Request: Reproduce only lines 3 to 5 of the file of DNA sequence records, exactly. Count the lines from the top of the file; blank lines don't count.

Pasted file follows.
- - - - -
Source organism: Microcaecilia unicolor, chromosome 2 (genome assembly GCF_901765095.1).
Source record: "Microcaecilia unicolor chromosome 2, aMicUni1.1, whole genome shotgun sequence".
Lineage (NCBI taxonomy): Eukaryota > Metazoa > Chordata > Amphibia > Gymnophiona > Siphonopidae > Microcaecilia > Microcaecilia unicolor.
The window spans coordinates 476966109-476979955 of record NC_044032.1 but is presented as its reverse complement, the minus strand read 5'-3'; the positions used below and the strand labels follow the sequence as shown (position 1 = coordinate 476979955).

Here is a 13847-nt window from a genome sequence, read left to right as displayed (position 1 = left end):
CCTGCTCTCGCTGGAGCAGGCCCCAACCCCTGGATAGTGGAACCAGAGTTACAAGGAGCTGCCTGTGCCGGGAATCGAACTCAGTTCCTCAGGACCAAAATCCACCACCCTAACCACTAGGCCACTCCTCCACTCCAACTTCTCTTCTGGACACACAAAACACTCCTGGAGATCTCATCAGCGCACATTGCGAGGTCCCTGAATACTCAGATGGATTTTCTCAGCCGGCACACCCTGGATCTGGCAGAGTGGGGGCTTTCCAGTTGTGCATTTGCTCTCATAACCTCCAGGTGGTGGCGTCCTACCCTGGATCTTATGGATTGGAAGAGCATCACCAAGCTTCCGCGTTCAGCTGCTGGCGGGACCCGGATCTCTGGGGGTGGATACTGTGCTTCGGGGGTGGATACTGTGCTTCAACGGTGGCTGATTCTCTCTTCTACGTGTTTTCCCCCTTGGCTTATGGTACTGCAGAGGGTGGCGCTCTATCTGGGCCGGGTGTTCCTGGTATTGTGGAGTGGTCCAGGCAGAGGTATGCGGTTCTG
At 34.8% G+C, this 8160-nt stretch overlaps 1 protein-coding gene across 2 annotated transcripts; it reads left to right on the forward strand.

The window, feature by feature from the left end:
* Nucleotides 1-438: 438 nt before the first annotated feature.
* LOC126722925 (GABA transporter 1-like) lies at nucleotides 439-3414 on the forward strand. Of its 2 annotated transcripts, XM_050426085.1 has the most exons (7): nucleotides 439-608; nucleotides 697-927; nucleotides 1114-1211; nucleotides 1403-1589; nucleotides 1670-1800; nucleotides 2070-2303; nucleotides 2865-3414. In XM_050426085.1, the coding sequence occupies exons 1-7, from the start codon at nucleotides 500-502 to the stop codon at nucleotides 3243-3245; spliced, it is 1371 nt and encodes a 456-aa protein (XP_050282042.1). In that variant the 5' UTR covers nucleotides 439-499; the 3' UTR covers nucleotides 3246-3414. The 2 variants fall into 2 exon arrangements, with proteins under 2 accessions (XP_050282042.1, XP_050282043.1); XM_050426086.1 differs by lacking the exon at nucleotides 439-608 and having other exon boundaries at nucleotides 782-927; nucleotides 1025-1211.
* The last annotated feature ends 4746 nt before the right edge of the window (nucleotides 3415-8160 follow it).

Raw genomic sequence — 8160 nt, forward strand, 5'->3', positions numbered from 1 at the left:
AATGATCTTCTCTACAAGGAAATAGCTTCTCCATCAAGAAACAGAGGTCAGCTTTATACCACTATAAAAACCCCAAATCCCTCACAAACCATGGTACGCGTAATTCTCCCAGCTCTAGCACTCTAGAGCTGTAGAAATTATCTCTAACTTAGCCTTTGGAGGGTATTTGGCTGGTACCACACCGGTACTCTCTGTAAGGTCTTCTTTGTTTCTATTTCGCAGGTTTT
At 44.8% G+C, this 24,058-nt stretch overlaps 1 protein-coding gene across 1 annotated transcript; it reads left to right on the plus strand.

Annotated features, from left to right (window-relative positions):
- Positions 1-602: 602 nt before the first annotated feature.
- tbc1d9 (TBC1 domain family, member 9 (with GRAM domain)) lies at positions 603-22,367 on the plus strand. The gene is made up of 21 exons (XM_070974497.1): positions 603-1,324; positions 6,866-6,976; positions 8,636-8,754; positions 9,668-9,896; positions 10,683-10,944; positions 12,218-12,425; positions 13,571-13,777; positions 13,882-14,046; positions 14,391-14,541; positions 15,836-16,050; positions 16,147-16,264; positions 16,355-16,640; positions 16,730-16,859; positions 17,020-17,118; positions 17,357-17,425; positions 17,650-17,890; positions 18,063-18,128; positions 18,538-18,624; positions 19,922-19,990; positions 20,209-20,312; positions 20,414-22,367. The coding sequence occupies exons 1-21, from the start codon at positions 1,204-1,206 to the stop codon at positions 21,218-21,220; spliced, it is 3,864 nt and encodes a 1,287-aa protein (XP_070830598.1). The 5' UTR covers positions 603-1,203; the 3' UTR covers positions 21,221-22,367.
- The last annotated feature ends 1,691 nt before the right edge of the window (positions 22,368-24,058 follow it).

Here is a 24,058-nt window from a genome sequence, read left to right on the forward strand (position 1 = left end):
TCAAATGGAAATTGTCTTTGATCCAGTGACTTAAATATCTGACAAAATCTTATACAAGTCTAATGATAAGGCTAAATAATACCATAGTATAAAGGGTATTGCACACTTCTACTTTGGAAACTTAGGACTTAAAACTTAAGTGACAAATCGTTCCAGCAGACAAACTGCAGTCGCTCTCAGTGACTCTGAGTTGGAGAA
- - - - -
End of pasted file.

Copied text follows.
Lineage (NCBI taxonomy): Eukaryota > Metazoa > Chordata > Amphibia > Gymnophiona > Siphonopidae > Microcaecilia > Microcaecilia unicolor.
The window spans coordinates 476966109-476979955 of record NC_044032.1 but is presented as its reverse complement, the minus strand read 5'-3'; the positions used below and the strand labels follow the sequence as shown (position 1 = coordinate 476979955).

Here is a 13847-nt window from a genome sequence, read left to right as displayed (position 1 = left end):